Jet-streaming along Australian’s East Coast – FlyPelican CFS-NTL
My final series of this trip report will be on a little known Australian regional airline, FlyPelican, based on Newcastle Williamstown Airport, which operates a small fleet of British Jetstream-32s between small regional cities and major hubs since 2015. I was not expecting much in terms of service because there is no cabin service because of the aircraft type. However, this Jetstream is air-conditioned but there are no window blinds so it can still be warm inside the cabin. There is also a bathroom (but I did not check it out because of the short flight time). I flew all the way from Coffs Harbour to Sydney via Newcastle, but most of the pictures focus on the first leg. Both Qantas and Virgin Australia flew between Coffs Harbour and Sydney, but price-wise, FlyPelican is actually the cheapest - $119AUD including 15kg of check in baggage, if you don’t mind the two hours stop at Newcastle NTL.
Full album:http://s1213.photobucket.com/user/Carfi ... nApril2017
Just a quick note: I have included all the pictures of my other flights during this Australian trip and some plane spotting pictures at Rydges Sydney Airport.
Coffs Harbour Airport
I arrived at CFS from Sydney on Virgin Australia and took that above picture during our final descent.
April 11, 2017
FP 713 Coffs Harbour to Newcastle Lv1300 Arr1350 Jetstream-32 VH-OTQ
Check-in at CFS was relatively straightforward and I was given both boarding passes and the agent attached a tag to my cabin bag. He told me that my backpack was too big to put it under the seat in front of me and there is no overhead bin. They provide a valet service.
Nice tag for collection too
FlyPelican uses Gate 2 at Coffs Harbour.
The inbound plane, VH-OTQ, arrived on time from Newcastle and quickly parked at Spot #2.
Boarding began at 12:50pm and VH-OTQ looked beautiful under the sunny sky.
One of the pilots were welcoming passengers at the rear door. He was handing out iced bottled waters, as well as handling all the valet bags. He then gave us a quick safety demonstration, as the loading was light – only five passengers.
There is a Newcastle magazine inside the magazine pocket too, but during the flight, I basically enjoyed the view and playing with my phone.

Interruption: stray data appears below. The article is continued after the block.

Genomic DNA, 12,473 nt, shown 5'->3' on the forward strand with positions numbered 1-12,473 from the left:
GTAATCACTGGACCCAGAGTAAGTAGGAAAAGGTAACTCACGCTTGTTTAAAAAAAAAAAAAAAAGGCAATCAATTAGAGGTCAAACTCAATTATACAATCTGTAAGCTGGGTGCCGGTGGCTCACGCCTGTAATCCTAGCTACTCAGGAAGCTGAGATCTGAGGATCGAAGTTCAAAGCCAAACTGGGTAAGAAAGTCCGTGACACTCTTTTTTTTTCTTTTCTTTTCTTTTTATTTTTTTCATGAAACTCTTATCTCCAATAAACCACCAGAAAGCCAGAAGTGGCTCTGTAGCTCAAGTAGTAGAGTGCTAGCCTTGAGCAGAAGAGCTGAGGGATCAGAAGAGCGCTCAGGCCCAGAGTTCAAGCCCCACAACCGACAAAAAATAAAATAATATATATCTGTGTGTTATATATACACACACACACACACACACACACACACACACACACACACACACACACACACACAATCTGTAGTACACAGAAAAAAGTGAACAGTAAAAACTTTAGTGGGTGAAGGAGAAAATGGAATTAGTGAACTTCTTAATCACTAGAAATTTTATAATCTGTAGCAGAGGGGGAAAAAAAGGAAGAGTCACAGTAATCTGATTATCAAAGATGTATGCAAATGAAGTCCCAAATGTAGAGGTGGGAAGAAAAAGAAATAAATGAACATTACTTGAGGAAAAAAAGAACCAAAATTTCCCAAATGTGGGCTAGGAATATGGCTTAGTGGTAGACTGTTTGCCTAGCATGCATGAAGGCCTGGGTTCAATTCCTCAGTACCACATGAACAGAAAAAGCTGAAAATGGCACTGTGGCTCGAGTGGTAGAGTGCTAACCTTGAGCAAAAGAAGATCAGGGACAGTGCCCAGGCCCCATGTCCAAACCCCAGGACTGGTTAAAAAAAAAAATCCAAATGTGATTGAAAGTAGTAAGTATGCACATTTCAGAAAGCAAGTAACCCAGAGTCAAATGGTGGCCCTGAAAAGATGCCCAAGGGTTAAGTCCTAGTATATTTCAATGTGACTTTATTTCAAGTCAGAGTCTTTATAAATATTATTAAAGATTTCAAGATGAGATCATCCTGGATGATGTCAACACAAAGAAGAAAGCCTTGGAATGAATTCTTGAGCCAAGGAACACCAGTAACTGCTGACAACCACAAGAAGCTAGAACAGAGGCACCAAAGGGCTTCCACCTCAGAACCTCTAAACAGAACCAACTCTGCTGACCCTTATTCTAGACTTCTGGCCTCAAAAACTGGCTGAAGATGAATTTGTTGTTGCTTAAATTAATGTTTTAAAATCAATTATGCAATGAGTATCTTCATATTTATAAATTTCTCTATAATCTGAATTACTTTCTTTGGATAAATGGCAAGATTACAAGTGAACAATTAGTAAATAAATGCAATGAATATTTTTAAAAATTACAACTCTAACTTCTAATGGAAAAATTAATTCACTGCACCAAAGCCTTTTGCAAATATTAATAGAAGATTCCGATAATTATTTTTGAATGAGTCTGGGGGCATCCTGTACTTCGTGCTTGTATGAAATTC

Flying time was a bit long this afternoon at fifty-eight minutes and our routing took us towards Toomina and Raleigh before reaching 16,000ft. We then headed towards Willamwarrin, Barrington, and Dungog, and then descent into Newcastle Williamstown Airport.
Tarmac at Newscastle – Virgin Australia’s Boeing 737-800 and Jetstar’s A320
It was actually a bumpy flight because of the incoming rain, so most passengers could not wait to get off. Plus, one of the seals on the plane was having issues and there was some wheezing sound towards the end of the flight, as we were in the final descent. One of the passengers even went up the cockpit after we parked at the gate.
I took the opportunity to take some empty interior pictures.
Newcastle Williamstown Airport is actually a very nice regional airport with free WIFI and a good number of food outlets. The two hours went by quickly.
Gate 5 was the FlyPelican’s gate
Taking off from Newcastle
Parked at Sydney
Due to the rain, I did not take many pictures on the final leg from Newcastle to Sydney, and flying time was thirty-two minutes with a cruising altitude of 12,000ft. There was no bottled water service as the flight was shorter. The loading was still on the light side but we got one or two more passengers than the previous leg. I overheard that the Mudgee flight (where this plane would continue) was doing better in terms of load.
Honestly it was an interesting experience flying FlyPelican and all the staffs that I had interactions were friendly. I felt that it was a bit more personal than Regional Express, but of course I prefer the Saab 340 cabin to this Jetstream 32. If I have to fly FlyPelican in the future, I will not hesitate to fly it.
I hope you have enjoyed this series of trip reports!